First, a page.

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Archive for October, 2008

Tuning Up

I’ve been working to set up my life-coaching practice. It’s founded on the principle that we need to live our lives in tune with ourselves, that the problem with many of us is that we split ourselves in pieces, shove the unseemly parts aside, polish up the good stuff and sell it to the public. When we stop doing that and honor all the parts, our lives come into resonance, like a good stringed instrument. Only then can we build a life that has any integrity, any authenticity, any real music.  

Hence the name, Resonance. Your life, in tune.  You can read about it on my makeshift web page (one of the changes I want to make is an affinity for the basics of technology, but oh well), or at Jen Lee’s blog, where she kindly interviews me about my new venture.

So far, here’s what I think:

I think that there are 4 areas a person should pay attention to if she wants to get her life in tune. You could think of your life as an instrument with 4 strings that must be tuned, each to a unique frequency, as well as to each other, in order for your instrument to begin to make decent music.

1. The head. For you Jungians, the Magician Archetype. The power to think, to imagine, to analyze, to gather and process information. 

2. The heart. Lover Archetype. This is the realm of emotion, connection, and human values.

3. The gut – intuition if you’d rather, but I like to stick with the body analogy. This coincides with the Sovereign Archetype, the king or queen. This encompasses alternative ways of knowing, senses, subtleties, inner wisdom, spirituality.

4. The feet. Warrior Archetype. This is the realm of the body, and of volition – the will. When all is processed, felt, sensed, and analyzed, what do you end up actually doing? How do you vote with your feet?

When these 4 areas are in tune, my, my. What music we could make.

This is Resonance. This is what I seek, this is what I work with.

This is what I know so far.

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Turtling

I’ve been a bit withdrawn. Turtling, you might say. I’ve been pondering how I know things, and then how to tell about what I know, after I know it. I’ve discovered it ain’t all that easy. There are things to know that can’t be put into words. I can’t tell you how frustrating that is. It’s very hard to write about. 

So instead, I’ve discovered that sometimes it’s good to pull inside oneself and be with what’s there. As long as it takes. For the sake of what, I’m not sure. Just until, I guess. Today I thought I’d stick my head out and look around. Give you an update, for what it’s worth.

I’m trying to make a fundamental shift in the way I live my life.

Conventional wisdom dictates that if you want to make a change, you first think up the thing you want to do instead of the thing you’re doing now. Next you break the thing down into reasonable, manageable goals, and then you set about accomplishing your thing, until you have it, enlisting whatever expert help you can find along the way. Many a success story and self-help book was founded on this simple way of being. It’s not bad advice, really.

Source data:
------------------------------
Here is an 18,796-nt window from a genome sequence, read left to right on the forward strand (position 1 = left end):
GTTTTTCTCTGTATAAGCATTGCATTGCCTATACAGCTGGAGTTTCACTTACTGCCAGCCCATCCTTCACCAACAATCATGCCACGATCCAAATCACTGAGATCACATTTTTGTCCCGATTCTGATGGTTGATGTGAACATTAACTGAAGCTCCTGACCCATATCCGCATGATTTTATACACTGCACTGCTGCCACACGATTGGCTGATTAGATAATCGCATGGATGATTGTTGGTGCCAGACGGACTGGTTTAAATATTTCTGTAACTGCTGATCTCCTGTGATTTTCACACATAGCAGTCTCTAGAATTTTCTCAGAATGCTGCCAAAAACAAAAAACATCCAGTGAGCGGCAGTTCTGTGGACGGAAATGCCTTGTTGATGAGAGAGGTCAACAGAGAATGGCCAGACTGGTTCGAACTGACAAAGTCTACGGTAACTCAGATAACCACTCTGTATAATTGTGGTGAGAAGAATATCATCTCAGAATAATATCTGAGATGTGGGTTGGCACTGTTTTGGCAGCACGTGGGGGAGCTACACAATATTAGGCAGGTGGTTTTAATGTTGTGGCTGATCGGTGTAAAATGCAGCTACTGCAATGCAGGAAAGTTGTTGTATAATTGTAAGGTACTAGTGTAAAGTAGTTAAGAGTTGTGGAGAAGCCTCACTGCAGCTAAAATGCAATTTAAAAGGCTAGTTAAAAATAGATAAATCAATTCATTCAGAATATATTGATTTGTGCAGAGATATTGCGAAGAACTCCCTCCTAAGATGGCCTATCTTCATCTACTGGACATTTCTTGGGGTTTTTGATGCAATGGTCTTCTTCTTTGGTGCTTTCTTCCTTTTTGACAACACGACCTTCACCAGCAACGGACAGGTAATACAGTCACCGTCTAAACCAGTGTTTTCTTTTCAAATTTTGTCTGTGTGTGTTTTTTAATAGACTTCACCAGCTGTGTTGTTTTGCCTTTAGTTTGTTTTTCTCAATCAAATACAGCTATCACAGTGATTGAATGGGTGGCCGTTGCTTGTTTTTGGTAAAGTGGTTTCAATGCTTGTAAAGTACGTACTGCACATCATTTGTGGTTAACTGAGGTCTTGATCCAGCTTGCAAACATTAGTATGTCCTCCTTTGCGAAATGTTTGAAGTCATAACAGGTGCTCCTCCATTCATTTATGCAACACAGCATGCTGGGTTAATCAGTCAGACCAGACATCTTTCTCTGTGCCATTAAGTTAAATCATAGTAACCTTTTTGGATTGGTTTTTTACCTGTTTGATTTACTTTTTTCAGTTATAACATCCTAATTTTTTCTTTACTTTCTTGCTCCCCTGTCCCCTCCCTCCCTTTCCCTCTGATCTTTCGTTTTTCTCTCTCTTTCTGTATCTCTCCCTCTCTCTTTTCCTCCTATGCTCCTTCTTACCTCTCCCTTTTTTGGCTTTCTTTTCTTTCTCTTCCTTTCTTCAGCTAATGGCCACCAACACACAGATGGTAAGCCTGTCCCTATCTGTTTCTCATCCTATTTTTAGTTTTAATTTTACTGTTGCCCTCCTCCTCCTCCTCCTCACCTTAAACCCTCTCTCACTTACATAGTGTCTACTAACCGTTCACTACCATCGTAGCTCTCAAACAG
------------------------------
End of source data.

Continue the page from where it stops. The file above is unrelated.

It just doesn’t work for me. And no amount of goal-setting, accountability, paid professionals, and self-recrimination makes any difference in the outcome. The things I want to change remain unchanged, while other things seem to come about anyway. Hmmm, she said.

Lately I’ve been thinking there’s got to be a better way. Or at least a way that’s just as good as the other one. My way, the way that works for me. 

That’s what’s goin’ on under the shell.

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photo by jen lemen
photo by jen lemen

Last week I spent a pleasant morning interviewing my friend, Jen Lee, about her new life’s path – writing – and two extraordinary projects she has created. These projects come straight from her brave soul, and serve as inspiration for us all.

The first project is entitled, “Don’t Write: A Reluctant Journal,” and the second is an audio cd with original stories called, “Solstice: Stories of Light in the Dark.”

Here’s my interview with Jen:

Me: So. “Don’t Write.” isn’t that a funny name for a journal? Tell me how you came up with the idea.

Jen: I was going through an internal show-down with all the messages and voices from past and present that were very loudly admonishing me, “Don’t write.” So, first came the poem, “Don’t write”, in which I laid bare my fears about the consequences of my words, and also spelled out just what it was that compelled me to keep going–even in the face of all I risked.

Don’t write.

It’s too powerful.

It might tell someone how

you feel. How you hurt.

What you don’t understand.

Don’t write.

It’s too powerful.

It will show who you are

on the inside to the outside.

It’ll blow your cover,

your nice reputation.

Don’t write.

It’s too powerful.

You might hurt someone’s feelings.

People may not like your words.

They may attack you, or abandon you. 

Don’t write.

It’s too powerful.

It might give others hope.

Let them know

they’re not alone.

It might change minds.

Change directions.

Change the world.

So, whatever you do,

Don’t write.